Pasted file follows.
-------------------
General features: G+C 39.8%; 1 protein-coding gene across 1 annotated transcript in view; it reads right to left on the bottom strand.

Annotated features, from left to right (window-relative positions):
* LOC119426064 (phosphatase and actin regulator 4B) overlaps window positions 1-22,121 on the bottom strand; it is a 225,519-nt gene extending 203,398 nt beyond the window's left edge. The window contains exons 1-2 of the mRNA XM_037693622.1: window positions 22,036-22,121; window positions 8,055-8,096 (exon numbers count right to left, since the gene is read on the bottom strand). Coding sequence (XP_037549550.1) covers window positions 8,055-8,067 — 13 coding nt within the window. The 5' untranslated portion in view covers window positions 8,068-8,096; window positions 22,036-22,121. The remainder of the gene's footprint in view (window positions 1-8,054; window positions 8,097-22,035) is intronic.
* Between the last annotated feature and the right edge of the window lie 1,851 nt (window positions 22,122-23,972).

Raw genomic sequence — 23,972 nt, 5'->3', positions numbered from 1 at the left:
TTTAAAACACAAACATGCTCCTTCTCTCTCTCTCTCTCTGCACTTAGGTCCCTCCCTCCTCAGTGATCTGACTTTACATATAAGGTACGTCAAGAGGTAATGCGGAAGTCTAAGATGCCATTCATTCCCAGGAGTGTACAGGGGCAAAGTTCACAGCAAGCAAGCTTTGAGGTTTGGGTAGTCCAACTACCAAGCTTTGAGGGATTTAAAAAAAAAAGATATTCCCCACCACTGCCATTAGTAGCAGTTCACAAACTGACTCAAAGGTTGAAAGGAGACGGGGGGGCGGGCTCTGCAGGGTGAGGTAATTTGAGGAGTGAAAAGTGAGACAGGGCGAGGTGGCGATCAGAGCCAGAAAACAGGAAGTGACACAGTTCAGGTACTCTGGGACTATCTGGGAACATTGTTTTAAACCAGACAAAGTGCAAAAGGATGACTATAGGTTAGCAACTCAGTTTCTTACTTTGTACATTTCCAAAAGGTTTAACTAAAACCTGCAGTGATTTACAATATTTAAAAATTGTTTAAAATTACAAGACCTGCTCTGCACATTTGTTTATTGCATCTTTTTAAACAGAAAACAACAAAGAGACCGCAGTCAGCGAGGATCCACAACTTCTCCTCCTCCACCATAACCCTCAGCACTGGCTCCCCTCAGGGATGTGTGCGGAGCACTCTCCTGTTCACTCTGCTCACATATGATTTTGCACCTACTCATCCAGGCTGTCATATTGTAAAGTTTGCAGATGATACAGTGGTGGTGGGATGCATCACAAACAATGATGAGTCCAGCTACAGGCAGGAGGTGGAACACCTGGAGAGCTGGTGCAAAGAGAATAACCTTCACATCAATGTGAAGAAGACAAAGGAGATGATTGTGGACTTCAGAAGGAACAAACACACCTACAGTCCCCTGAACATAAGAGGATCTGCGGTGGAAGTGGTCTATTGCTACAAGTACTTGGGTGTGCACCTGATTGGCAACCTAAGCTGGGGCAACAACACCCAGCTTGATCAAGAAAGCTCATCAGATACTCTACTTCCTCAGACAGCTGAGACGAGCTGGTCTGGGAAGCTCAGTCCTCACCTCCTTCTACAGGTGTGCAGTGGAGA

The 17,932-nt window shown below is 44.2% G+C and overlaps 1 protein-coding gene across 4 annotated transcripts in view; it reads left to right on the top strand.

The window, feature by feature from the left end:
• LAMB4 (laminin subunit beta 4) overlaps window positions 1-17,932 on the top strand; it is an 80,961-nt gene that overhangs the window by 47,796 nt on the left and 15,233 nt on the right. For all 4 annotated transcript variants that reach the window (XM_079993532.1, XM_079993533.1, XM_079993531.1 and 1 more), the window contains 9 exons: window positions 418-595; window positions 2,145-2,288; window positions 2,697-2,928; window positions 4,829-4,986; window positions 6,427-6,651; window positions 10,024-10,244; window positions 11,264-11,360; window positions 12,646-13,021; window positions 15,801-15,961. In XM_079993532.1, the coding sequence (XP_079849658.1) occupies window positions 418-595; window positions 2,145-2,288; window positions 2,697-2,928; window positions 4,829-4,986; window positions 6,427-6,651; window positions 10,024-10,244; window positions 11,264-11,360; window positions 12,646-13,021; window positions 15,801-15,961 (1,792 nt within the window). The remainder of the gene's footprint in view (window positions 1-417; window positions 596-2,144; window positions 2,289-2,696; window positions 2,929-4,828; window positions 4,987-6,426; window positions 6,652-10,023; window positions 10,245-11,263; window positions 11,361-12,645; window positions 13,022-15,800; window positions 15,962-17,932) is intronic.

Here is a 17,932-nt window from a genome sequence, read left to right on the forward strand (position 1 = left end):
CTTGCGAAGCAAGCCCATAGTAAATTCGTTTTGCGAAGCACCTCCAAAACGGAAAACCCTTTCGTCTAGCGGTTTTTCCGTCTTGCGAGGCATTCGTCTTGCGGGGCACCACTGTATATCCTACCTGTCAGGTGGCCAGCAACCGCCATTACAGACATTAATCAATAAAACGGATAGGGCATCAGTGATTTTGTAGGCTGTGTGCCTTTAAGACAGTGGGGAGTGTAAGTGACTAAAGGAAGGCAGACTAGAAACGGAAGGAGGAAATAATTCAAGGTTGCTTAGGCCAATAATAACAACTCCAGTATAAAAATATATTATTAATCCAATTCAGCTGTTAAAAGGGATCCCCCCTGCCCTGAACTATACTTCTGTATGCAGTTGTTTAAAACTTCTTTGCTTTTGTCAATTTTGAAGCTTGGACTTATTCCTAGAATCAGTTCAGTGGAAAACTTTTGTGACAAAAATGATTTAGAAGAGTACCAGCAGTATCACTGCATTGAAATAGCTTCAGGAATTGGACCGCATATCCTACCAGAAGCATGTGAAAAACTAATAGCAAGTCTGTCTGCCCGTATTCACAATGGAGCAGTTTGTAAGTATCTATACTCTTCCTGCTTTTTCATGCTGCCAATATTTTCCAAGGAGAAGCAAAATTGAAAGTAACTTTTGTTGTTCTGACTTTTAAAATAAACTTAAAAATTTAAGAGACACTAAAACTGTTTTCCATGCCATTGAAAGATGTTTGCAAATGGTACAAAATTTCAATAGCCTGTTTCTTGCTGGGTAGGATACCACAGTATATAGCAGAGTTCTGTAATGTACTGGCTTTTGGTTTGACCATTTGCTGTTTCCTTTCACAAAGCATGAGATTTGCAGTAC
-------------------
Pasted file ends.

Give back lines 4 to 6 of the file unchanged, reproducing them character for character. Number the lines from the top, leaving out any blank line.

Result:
* Between the last annotated feature and the right edge of the window lie 1,851 nt (window positions 22,122-23,972).

Raw genomic sequence — 23,972 nt, 5'->3', positions numbered from 1 at the left:
TTTAAAACACAAACATGCTCCTTCTCTCTCTCTCTCTCTGCACTTAGGTCCCTCCCTCCTCAGTGATCTGACTTTACATATAAGGTACGTCAAGAGGTAATGCGGAAGTCTAAGATGCCATTCATTCCCAGGAGTGTACAGGGGCAAAGTTCACAGCAAGCAAGCTTTGAGGTTTGGGTAGTCCAACTACCAAGCTTTGAGGGATTTAAAAAAAAAAGATATTCCCCACCACTGCCATTAGTAGCAGTTCACAAACTGACTCAAAGGTTGAAAGGAGACGGGGGGGCGGGCTCTGCAGGGTGAGGTAATTTGAGGAGTGAAAAGTGAGACAGGGCGAGGTGGCGATCAGAGCCAGAAAACAGGAAGTGACACAGTTCAGGTACTCTGGGACTATCTGGGAACATTGTTTTAAACCAGACAAAGTGCAAAAGGATGACTATAGGTTAGCAACTCAGTTTCTTACTTTGTACATTTCCAAAAGGTTTAACTAAAACCTGCAGTGATTTACAATATTTAAAAATTGTTTAAAATTACAAGACCTGCTCTGCACATTTGTTTATTGCATCTTTTTAAACAGAAAACAACAAAGAGACCGCAGTCAGCGAGGATCCACAACTTCTCCTCCTCCACCATAACCCTCAGCACTGGCTCCCCTCAGGGATGTGTGCGGAGCACTCTCCTGTTCACTCTGCTCACATATGATTTTGCACCTACTCATCCAGGCTGTCATATTGTAAAGTTTGCAGATGATACAGTGGTGGTGGGATGCATCACAAACAATGATGAGTCCAGCTACAGGCAGGAGGTGGAACACCTGGAGAGCTGGTGCAAAGAGAATAACCTTCACATCAATGTGAAGAAGACAAAGGAGATGATTGTGGACTTCAGAAGGAACAAACACACCTACAGTCCCCTGAACATAAGAGGATCTGCGGTGGAAGTGGTCTATTGCTACAAGTACTTGGGTGTGCACCTGATTGGCAACCTAAGCTGGGGCAACAACACCCAGCTTGATCAAGAAAGCTCATCAGATACTCTACTTCCTCAGACAGCTGAGACGAGCTGGTCTGGGAAGCTCAGTCCTCACCTCCTTCTACAGGTGTGCAGTGGAGA